So you're thinking about finding a furry friend to become best buds with, yay! Before you fall in puppy love, it's important to figure what type of dog best fits into your lifestyle.
"A common myth is that you can't adopt a puppy at a shelter," Animal Haven marketing director Shannon Kirkman told "Good Morning America." "We see puppies, middle-age dogs and senior dogs all rescued so you can really get whatever you want."
Just as there are a lot of different ways we lead our lives, there are hundreds of dog breeds, each requiring different measures of care. We spoke with Rover.com celebrity trainer Nicole Ellis on how to find the pawfect pup for your lifestyle.
You might want to run with the big dogs if you lead an active lifestyle.
"A bigger dog is going to be able to run more and keep up more," Ellis told GMA. "Some active breeds to consider would be our retrievers, malinois and shepherds."
But bigger isn't always better when it comes to finding an active pup.
"I have two poodle mixes that paddle board and hike with me," said Ellis. "It's all about wanting a high-energy and enthusiastic pup."
If you're more of a couch potato
If you're looking for a cuddle bug, consider a pup like the yorkie above to snuggle up with.
"Both big and little dogs are great," said Ellis.
Whether you're the type to work from home or are just looking for a Netflix and cuddle companion, it's all about the dog's disposition.
"From pitbulls to malteses, talk to your local animal shelter to find a calm dog that is going to fit your lifestyle," Ellis told "GMA."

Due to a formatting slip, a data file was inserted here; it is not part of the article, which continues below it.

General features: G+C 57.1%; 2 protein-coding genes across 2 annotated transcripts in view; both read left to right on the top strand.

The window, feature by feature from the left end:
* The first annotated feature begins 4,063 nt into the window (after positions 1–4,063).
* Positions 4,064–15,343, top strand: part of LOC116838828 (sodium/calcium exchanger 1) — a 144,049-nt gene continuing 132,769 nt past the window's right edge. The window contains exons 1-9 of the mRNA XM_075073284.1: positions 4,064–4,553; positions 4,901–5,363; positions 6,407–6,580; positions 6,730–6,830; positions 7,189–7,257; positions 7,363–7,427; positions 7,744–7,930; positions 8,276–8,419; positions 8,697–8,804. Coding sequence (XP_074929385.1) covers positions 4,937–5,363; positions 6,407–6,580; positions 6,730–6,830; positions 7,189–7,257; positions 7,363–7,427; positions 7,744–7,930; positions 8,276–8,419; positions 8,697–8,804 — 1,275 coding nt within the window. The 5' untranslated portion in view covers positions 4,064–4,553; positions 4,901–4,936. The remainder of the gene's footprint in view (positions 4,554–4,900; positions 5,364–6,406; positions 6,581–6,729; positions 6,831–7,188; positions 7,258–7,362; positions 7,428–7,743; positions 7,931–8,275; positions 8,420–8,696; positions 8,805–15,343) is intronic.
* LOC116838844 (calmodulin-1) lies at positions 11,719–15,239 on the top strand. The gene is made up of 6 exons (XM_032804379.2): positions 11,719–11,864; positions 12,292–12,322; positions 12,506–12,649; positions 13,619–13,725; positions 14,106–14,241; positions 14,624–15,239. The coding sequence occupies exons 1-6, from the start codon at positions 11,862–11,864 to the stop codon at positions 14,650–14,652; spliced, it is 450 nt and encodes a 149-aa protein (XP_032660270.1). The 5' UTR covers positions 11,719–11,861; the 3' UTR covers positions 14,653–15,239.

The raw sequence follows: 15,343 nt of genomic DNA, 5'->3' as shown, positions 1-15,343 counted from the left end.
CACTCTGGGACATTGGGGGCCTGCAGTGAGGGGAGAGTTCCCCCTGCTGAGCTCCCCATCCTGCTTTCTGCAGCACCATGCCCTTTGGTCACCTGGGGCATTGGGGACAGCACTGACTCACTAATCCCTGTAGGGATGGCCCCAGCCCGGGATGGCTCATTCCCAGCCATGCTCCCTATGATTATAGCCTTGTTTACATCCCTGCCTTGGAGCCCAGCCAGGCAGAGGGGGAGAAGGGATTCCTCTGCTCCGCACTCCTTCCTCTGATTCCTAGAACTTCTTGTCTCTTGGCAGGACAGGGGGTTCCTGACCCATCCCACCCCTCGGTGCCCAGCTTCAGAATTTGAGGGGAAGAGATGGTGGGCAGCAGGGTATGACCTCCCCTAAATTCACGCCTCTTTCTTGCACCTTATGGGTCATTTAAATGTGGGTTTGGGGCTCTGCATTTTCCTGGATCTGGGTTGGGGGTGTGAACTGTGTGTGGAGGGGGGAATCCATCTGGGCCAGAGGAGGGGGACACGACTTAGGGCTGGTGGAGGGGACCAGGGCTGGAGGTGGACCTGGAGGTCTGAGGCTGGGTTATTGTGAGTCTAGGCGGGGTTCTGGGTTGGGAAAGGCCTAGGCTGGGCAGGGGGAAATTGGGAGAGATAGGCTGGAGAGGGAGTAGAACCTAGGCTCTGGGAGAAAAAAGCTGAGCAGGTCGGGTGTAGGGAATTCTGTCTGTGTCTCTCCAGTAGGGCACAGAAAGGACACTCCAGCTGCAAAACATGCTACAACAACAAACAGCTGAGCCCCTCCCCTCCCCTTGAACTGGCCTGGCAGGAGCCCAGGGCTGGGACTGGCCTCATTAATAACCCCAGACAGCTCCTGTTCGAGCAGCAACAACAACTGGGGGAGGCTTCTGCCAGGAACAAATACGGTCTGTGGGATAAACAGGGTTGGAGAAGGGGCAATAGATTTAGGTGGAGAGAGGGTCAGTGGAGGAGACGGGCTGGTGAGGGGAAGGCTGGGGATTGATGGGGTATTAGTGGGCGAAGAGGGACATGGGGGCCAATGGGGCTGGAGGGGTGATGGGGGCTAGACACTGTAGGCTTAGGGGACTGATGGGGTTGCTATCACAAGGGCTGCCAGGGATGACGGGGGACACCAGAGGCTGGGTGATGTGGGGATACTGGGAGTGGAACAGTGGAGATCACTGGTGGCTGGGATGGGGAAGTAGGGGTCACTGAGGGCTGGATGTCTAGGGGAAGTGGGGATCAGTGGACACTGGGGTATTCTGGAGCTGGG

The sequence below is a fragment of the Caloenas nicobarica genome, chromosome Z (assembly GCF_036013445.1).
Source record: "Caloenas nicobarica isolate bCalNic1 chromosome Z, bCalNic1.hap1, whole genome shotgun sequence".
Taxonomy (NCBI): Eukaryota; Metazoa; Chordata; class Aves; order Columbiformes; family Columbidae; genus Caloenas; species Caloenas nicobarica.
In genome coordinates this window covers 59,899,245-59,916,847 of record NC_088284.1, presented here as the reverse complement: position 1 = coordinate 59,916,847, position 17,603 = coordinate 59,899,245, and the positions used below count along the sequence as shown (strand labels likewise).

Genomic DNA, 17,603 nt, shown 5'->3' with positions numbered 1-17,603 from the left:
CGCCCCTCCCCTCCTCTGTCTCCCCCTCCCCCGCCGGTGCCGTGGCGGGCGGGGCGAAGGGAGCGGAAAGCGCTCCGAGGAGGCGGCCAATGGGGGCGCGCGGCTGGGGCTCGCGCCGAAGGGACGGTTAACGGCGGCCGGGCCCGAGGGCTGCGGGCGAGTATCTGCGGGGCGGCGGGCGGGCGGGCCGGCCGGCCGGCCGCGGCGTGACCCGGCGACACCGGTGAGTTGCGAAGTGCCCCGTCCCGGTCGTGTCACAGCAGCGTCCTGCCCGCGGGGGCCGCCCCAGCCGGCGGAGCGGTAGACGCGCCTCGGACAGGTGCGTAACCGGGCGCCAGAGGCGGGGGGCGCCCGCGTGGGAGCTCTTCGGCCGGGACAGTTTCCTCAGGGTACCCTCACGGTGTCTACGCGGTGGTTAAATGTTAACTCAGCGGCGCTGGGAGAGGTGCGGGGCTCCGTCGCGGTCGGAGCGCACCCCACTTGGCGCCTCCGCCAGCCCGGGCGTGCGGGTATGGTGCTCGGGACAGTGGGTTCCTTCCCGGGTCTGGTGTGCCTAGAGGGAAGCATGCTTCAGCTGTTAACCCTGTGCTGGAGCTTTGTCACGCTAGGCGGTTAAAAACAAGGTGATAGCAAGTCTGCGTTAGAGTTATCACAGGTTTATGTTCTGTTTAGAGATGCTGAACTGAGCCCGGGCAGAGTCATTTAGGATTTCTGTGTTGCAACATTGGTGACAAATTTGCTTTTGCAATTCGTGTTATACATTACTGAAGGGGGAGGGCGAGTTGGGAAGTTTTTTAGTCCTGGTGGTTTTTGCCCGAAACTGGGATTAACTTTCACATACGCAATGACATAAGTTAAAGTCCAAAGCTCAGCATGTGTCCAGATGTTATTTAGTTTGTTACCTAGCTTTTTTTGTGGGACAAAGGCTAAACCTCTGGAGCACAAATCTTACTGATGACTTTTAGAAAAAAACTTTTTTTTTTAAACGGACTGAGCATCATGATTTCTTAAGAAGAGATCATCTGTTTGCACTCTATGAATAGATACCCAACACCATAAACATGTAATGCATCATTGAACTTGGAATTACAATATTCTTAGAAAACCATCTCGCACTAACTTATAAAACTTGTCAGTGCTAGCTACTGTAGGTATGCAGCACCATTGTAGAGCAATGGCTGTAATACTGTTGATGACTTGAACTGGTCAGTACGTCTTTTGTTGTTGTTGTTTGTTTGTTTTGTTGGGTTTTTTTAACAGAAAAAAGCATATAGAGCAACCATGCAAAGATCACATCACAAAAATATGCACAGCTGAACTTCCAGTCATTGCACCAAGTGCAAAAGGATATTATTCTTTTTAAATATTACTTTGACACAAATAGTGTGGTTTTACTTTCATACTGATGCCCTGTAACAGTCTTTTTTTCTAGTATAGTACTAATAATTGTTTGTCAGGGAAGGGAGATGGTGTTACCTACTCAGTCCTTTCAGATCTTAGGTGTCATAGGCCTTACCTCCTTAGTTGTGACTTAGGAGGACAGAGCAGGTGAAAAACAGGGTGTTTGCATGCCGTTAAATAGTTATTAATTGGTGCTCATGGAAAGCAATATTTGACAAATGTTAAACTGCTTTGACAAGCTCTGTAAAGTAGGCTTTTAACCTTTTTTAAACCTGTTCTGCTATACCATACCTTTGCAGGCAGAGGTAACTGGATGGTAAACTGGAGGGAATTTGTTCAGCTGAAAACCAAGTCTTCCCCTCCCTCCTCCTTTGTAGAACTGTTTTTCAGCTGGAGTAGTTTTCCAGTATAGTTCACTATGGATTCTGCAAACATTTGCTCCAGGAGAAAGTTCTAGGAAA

You're a workaholic
If you're a workaholic that wants to be turned into a pupaholic, you might want to consider a senior pet that has a lot less energy and will be happy hanging out in their dog bed while you're busy working.
"I'm a big fan of some chiwawas and poodle mixes," said Ellis. "But there are also some bigger dogs like pitbulls that are nice and calm and relaxed."
Senior pups also require a lot less maintenance financially. According to Rover.com, the one-time cost of getting a new puppy vs a senior dog is about $1,500 more.
"You're going to need more vaccinations in the beginning, you're spending more on potty training and crate training," said Ellis.
Treats were also included in the budget because you're new pet will of course be a very good boy.
You're a city dweller
You're barking up the wrong tree if you think you can't have a big dog in an apartment.
"Contrary to popular belief, large dogs are sometimes perfect," said Ellis.
It all depends on the dog's energy level.
"Larger dogs such as mastiffs and pitbull mixes relax easily and are happy and content just chilling on your living room floor and don't always need such a big living area," said Ellis.
If you're big on city living, a nice, long walk is all you need to tire your pup out for the day.
If you want to tote your fur baby around all day, you will definitely want to consider a smaller dog that's under 20 pounds.
"Not all forms of transportation allow bigger pets," Ellis reminded us. "You might want to consider a pekingese, a shitzu mix, los apso and poodle mixes."
Get googling to find a shelter to help you pick out the pawfect pet to fit your lifestyle.